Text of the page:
Includes SMT parts & pcbs
Issued in 2006

Usually for commercial power supplies, the figures are calculated at 25oC, ground benign or fixed

Taking TDK-Lambda’s RWS150-B series as an example, the calculated numbers are as follows:

RCR-9102             444,089 hours

RCR-9102B          218,172 hours

Telcordia              2,235,743 hours Ta=25

Telcordia              1,063,230 hours Ta=40

It can be seen from the above numbers, that there is a 10-fold difference between RCR-9102B and Telcordia, and more than a 2 fold difference between RCR-9102 and RCR-9102B.  Several customers have asked why our newer products calculated using the JEITA method appeared to be less reliable than older products, but did not know the significant impact of the updated, harsher standard.
Engineers should be more concerned about electrolytic capacitor and fan life (if used) as these are the typical failure modes.  Many manufacturers are showing expected capacitor lifetimes in their reliability reports.  Below are the plots for the RWS150B, which was designed for long capacitor life.  As a note, some manufacturers show similar plots, but state in small print that the convection cooled power supplies had external forced air cooling applied.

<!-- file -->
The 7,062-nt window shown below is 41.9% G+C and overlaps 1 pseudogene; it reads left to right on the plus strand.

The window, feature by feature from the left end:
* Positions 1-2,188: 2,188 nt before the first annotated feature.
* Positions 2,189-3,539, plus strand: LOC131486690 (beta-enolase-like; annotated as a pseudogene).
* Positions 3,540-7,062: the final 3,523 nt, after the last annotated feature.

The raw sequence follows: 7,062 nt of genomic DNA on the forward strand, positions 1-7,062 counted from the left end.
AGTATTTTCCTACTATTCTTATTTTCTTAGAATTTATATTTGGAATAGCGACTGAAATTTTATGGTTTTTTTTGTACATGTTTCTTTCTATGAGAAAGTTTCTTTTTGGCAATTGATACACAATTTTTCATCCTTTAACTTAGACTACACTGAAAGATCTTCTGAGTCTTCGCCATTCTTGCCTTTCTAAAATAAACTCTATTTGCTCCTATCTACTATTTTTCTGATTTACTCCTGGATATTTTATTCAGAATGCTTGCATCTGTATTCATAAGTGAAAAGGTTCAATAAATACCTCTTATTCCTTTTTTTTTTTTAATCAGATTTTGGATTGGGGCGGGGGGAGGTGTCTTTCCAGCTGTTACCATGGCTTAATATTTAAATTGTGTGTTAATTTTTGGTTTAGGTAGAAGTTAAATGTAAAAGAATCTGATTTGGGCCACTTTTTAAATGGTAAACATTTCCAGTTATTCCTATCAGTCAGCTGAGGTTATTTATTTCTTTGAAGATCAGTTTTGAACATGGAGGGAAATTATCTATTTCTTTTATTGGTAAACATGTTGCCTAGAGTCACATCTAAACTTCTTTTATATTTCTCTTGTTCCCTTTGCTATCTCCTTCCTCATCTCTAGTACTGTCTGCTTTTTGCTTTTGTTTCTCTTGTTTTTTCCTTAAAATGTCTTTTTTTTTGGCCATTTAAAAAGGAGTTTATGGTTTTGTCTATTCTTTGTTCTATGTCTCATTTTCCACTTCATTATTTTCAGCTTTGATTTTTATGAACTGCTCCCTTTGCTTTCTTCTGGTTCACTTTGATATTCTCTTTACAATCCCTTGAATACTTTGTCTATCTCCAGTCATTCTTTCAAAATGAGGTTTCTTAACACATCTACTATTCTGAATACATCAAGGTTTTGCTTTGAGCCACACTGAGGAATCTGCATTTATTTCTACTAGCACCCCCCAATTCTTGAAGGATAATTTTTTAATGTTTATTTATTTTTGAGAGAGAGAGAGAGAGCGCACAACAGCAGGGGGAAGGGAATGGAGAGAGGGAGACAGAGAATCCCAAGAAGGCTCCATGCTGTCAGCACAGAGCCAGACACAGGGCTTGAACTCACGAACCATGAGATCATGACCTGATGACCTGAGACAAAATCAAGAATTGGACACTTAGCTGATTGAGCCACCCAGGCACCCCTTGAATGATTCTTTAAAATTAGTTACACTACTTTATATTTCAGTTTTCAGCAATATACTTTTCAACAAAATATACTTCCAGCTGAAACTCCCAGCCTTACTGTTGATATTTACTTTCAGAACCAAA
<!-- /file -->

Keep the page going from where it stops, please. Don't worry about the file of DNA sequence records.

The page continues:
Power Guy

Thursday, May 26, 2016

Constant Voltage, Constant Current Battery Charging

There are three common methods of charging a battery; constant voltage, constant current and a combination of constant voltage/constant current with or without a smart charging circuit.

Constant voltage allows the full current of the charger to flow into the battery until the power supply reaches its pre-set voltage.  The current will then taper down to a minimum value once that voltage level is reached.  The battery can be left connected to the charger until ready for use and will remain at that “float voltage”, trickle charging to compensate for normal battery self-discharge.  A typical example would a low cost auto battery charger for home use or basic back up power systems.  This method enables fast charging rates and is suitable for lead acid types, but not for Nickel Metal Hydride (Ni-MH) or Lithium-Ion (Li-ion) types.